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Law Educator, Esq.
Law Educator, Esq., Lawyer
Category: Real Estate Law
Satisfied Customers: 111550
Experience:  Licensed attorney practicing landlord-tenant, land use and other real estate law and litigation.
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I have an account in collections from a lease I broke in

Customer Question

I have an account in collections from a lease I broke in 2013. I went into the office to terminate the lease because I had lost my job and had to leave San Diego because of the cost of living was too high. They told me to fill out the lease termination form and turn it in which I did the same day. They told me that I would owe one months rent plus the rest of the current month.
When I called back 2 weeks later from out of town to find out what my final expense would be, they told me I had not exercised my lease termination and had instead just abandoned my apartment and would be required to continue paying until they found new renters. That meant $2300 per month while I was out of a job. When I disputed it, they said to look at my contract (which by the way they never mentioned when I was in the office to get the paperwork or when I dropped it off) and it states that the one months rent and rest of the current months rent check was due at the same time the paperwork for lease termination was turned in.
This was not on the lease termination paperwork anywhere. I spoke with someone in the law office where they sent the collections account and he seemed to think that there was case law stating that the lease termination language from the lease agreement must also appear on the lease termination paperwork and since it was not there, I should be able to have the debt removed, collections account removed, and be reimbursed for a portion of the amount I had already paid before it went to collections.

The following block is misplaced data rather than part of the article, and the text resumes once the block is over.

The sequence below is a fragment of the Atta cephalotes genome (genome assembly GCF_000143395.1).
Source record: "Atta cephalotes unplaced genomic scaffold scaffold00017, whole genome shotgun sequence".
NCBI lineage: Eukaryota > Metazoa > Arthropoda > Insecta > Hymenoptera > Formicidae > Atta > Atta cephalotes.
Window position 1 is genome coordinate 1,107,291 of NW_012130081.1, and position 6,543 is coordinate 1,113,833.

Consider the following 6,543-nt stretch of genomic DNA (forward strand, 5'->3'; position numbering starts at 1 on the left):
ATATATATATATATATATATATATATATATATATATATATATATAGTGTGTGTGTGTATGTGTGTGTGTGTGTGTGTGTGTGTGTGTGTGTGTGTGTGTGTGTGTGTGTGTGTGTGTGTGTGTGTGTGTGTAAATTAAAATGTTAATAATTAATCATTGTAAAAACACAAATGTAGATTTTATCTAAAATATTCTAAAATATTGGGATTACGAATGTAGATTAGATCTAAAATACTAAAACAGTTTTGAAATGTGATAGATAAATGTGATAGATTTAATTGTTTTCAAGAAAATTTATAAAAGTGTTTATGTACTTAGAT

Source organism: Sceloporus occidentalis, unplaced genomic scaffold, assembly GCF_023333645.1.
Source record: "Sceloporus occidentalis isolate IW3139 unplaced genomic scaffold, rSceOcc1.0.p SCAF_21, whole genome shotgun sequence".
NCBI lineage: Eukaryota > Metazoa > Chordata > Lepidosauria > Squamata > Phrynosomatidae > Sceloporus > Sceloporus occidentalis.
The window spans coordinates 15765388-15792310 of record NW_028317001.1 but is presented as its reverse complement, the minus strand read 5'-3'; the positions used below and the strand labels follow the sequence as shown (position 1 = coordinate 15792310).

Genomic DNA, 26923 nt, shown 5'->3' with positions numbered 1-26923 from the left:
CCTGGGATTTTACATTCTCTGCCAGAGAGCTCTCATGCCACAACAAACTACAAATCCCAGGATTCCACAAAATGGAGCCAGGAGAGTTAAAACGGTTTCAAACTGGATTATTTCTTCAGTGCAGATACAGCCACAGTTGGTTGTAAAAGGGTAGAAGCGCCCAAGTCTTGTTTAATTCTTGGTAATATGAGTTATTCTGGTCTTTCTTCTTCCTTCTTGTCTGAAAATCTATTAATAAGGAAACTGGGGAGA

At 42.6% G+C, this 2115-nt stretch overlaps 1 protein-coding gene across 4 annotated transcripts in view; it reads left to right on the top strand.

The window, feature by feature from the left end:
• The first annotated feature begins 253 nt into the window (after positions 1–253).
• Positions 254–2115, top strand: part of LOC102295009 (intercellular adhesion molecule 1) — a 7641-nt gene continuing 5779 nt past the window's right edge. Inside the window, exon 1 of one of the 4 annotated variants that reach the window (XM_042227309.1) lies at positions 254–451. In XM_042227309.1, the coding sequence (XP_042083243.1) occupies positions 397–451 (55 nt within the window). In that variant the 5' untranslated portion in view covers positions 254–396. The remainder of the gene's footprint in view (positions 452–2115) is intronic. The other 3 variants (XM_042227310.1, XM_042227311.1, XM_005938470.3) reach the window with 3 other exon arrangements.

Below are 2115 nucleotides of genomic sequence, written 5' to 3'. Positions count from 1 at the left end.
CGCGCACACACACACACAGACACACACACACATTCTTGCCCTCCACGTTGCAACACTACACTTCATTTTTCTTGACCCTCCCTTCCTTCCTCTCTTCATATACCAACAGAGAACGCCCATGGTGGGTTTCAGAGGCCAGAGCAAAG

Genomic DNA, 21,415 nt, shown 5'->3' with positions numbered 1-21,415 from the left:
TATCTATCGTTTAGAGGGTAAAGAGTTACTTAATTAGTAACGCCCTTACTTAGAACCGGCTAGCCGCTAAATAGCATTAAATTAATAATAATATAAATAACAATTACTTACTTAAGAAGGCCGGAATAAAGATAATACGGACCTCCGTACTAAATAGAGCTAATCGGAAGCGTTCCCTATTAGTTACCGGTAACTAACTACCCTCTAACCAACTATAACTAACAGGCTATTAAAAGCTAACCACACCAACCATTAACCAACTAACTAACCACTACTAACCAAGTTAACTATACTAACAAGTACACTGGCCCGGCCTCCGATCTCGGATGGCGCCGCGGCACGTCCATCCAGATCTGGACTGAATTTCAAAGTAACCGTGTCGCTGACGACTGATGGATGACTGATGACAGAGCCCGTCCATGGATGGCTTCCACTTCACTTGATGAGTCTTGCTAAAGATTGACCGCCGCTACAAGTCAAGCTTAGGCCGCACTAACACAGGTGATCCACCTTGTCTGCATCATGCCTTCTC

Could you verify this?
Submitted: 4 months ago.
Category: Real Estate Law
Expert:  Law Educator, Esq. replied 4 months ago.
Thank you for your question. I look forward to working with you to provide you the information you are seeking for educational purposes only.
Under law, in CA they have only 4 years to sue you from the date you breached the contract. If they did not sue you and get a judgment against you and the breach was from 2013, then they have to sue you to enforce the debt.
The lease termination terms must appear clearly either in the lease contract or the lease termination letter, but as long as they appear in the lease, it is the tenant's duty to refer to their lease when terminating the lease (not all landlords have termination "forms" so the law does not say that the termination language must appear on the form, it just has to be clearly explained in the lease itself).
If they have not sued you for the debt yet, then negotiating resolution with the debt collector is your best option to try to settle the debt, since you did break the lease. You need to contact the firm and offer some settlement to them to see if they will accept some settlement, especially if the landlord rented the premises out again to another tenant you can use that as your defense for not owing the full amount.

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